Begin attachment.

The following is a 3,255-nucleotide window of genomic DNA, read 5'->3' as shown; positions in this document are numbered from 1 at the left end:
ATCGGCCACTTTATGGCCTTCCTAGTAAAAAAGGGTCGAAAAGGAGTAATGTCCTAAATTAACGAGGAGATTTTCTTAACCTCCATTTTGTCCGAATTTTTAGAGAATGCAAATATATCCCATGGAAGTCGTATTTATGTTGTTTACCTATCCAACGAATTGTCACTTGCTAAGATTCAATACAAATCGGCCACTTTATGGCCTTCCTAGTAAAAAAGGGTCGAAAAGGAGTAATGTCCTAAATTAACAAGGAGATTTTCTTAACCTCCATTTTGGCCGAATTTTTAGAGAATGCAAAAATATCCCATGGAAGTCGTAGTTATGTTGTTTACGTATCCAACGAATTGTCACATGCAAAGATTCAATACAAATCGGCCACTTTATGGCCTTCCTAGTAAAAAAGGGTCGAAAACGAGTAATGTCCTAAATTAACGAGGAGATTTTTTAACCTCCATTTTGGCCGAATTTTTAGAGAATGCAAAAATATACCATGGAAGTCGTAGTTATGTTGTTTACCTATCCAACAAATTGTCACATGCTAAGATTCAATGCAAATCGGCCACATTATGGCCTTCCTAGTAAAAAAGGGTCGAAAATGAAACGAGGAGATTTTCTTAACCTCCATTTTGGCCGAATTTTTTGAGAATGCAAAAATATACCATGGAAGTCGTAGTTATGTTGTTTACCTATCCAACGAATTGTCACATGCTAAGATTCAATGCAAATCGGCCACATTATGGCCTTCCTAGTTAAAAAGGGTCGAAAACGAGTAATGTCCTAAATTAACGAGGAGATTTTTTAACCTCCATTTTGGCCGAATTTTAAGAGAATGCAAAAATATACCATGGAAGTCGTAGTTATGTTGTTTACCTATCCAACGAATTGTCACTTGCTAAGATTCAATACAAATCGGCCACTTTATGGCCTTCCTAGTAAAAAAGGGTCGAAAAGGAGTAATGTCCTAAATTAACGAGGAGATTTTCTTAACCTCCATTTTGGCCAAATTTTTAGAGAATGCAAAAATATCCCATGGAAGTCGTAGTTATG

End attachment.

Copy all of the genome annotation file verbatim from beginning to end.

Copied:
The following is a 3,255-nucleotide window of genomic DNA, read 5'->3' as shown; positions in this document are numbered from 1 at the left end:
ATCGGCCACTTTATGGCCTTCCTAGTAAAAAAGGGTCGAAAAGGAGTAATGTCCTAAATTAACGAGGAGATTTTCTTAACCTCCATTTTGTCCGAATTTTTAGAGAATGCAAATATATCCCATGGAAGTCGTATTTATGTTGTTTACCTATCCAACGAATTGTCACTTGCTAAGATTCAATACAAATCGGCCACTTTATGGCCTTCCTAGTAAAAAAGGGTCGAAAAGGAGTAATGTCCTAAATTAACAAGGAGATTTTCTTAACCTCCATTTTGGCCGAATTTTTAGAGAATGCAAAAATATCCCATGGAAGTCGTAGTTATGTTGTTTACGTATCCAACGAATTGTCACATGCAAAGATTCAATACAAATCGGCCACTTTATGGCCTTCCTAGTAAAAAAGGGTCGAAAACGAGTAATGTCCTAAATTAACGAGGAGATTTTTTAACCTCCATTTTGGCCGAATTTTTAGAGAATGCAAAAATATACCATGGAAGTCGTAGTTATGTTGTTTACCTATCCAACAAATTGTCACATGCTAAGATTCAATGCAAATCGGCCACATTATGGCCTTCCTAGTAAAAAAGGGTCGAAAATGAAACGAGGAGATTTTCTTAACCTCCATTTTGGCCGAATTTTTTGAGAATGCAAAAATATACCATGGAAGTCGTAGTTATGTTGTTTACCTATCCAACGAATTGTCACATGCTAAGATTCAATGCAAATCGGCCACATTATGGCCTTCCTAGTTAAAAAGGGTCGAAAACGAGTAATGTCCTAAATTAACGAGGAGATTTTTTAACCTCCATTTTGGCCGAATTTTAAGAGAATGCAAAAATATACCATGGAAGTCGTAGTTATGTTGTTTACCTATCCAACGAATTGTCACTTGCTAAGATTCAATACAAATCGGCCACTTTATGGCCTTCCTAGTAAAAAAGGGTCGAAAAGGAGTAATGTCCTAAATTAACGAGGAGATTTTCTTAACCTCCATTTTGGCCAAATTTTTAGAGAATGCAAAAATATCCCATGGAAGTCGTAGTTATG